Mentoring - A Selfless Act



Nishaal Prasad is a selfless man – he believes people become a better version of themselves when they act selflessly. This is one of the reasons Nishaal (pictured left with mentee, Cameron Guy) chose to become a First Foundation Mentor.

He also became a Mentor because he was once a Mentee himself. He knew from experience the effect a Mentor could have on a young person and he wanted to potentially be a positive influence on someone’s success in life.

“Having the opportunity to provide mentoring has, to some degree, completed my First Foundation 'circle of life',” Nishaal says. “I firmly acknowledge I’m the person I am today because somebody decided to mentor me.”

Nishaal says that by focusing his energy on helping someone else, he provides a valuable service both to his Mentee and himself.

The Class of 2006 Scholarship recipient was sponsored by ASB Bank and is now currently the Senior Manager - External Reporting Assurance at the Bank of New Zealand. He says it is difficult to quantify the impact First Foundation has had on his career.

“Setting aside monetary contribution, this award provides a 'hand up' to a breadth of offerings - the network of driven young people, the guidance and support of a Mentor and other seasoned professionals, the exposure and experience of partnering organisations, all brought together by the First Foundation family.”

That is just the tip of the iceberg, he adds. “The practical experience I obtained working for the ASB Bank has been second to none. Being exposed to a commercial environment at an early stage of my career has provided the confidence and self-esteem which other scholarships simply do not offer.”

In 2017, Nishaal came on board as a Mentor to provide mentoring and support through the transition from high school to university, and then on to the workforce.

Mentoring is important for a number of reasons, Nishaal says. “Mentors give encouragement to sustain motivation. There were times that, if there wasn't a Mentor there for me, I could have easily caved-in emotionally, but they never let me give up.”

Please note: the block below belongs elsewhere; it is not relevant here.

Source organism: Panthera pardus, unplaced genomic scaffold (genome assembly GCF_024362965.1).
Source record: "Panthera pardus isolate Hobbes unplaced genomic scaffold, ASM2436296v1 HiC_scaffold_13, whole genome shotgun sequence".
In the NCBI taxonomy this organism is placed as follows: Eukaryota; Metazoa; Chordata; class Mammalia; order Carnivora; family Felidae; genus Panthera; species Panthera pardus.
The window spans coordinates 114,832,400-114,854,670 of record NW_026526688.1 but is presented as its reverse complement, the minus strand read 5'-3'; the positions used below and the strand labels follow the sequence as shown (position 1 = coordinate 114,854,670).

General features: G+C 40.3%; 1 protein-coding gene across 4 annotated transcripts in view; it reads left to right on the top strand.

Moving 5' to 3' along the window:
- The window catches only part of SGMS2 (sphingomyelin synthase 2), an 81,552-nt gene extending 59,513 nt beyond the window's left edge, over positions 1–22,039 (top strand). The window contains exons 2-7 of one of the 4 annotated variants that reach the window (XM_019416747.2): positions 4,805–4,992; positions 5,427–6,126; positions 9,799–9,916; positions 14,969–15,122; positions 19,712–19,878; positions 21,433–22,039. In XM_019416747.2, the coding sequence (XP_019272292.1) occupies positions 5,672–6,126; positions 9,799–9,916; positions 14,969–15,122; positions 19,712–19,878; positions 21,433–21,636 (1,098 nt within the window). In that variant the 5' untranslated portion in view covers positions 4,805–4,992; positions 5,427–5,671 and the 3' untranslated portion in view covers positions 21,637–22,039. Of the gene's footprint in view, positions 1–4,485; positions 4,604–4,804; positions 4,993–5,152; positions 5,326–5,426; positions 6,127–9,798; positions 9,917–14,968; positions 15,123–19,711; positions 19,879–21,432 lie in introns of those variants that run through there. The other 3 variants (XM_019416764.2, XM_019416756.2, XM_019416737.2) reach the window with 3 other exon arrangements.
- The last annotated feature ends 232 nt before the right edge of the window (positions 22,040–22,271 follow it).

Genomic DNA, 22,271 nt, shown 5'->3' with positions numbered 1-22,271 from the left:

Mentors are a good sounding board and Mentees can bounce ideas off them for an unfiltered opinion; they also give a fresh perspective on an issue or problem, Nishaal adds. “They can see where we need to improve where we often cannot. The constructive criticism my Mentors offered helped me see things in myself that I could not recognise. I appreciated that insight because I didn't want someone to pad my ego, and instead I wanted to know exactly where I was lacking so I could improve.”

Connecting and building a trusting relationship is a key to mentoring, Nishaal continues. “Developing a trusting relationship takes time and effort and Mentees cannot always articulate what they want from their mentoring relationship openly. Therefore, Mentors need to actively work on strategies to build clear and trusted relations.”

It is important to help your Mentee set goals by communicating the objectives, supplying them with the necessary tools, and constant feedback to monitor progress by continuous check-ins with each other.

When asked why others should become a First Foundation Mentor, Nishaal says the concept of being selfless resonates. “Think about the impact you can make on someone else’s life and chances are, as their first point of contact, your Mentee will look up to you and your experience.”

He says Mentors certainly have a huge influence on their Mentee’s career and life outlook. “Mentors have the opportunity to build up someone’s skill-set and confidence – and that’s a relationship not easily forgotten.”

Finally, he says it is hugely satisfying - the idea of enlightening another person’s life will always add additional happiness to yours.

First Foundation is currently recruiting Mentors across the Auckland, Wellington, Christchurch and Dunedin regions, to help achieve its mission “to assist academically talented New Zealand students worthy of support to achieve their potential through tertiary education, and to prepare them to positively influence and benefit their communities".

Visit for more information on how to become a First Foundation mentor.

“Mentors have the opportunity to build up someone’s skill-set and confidence – and that’s a relationship not easily forgotten.”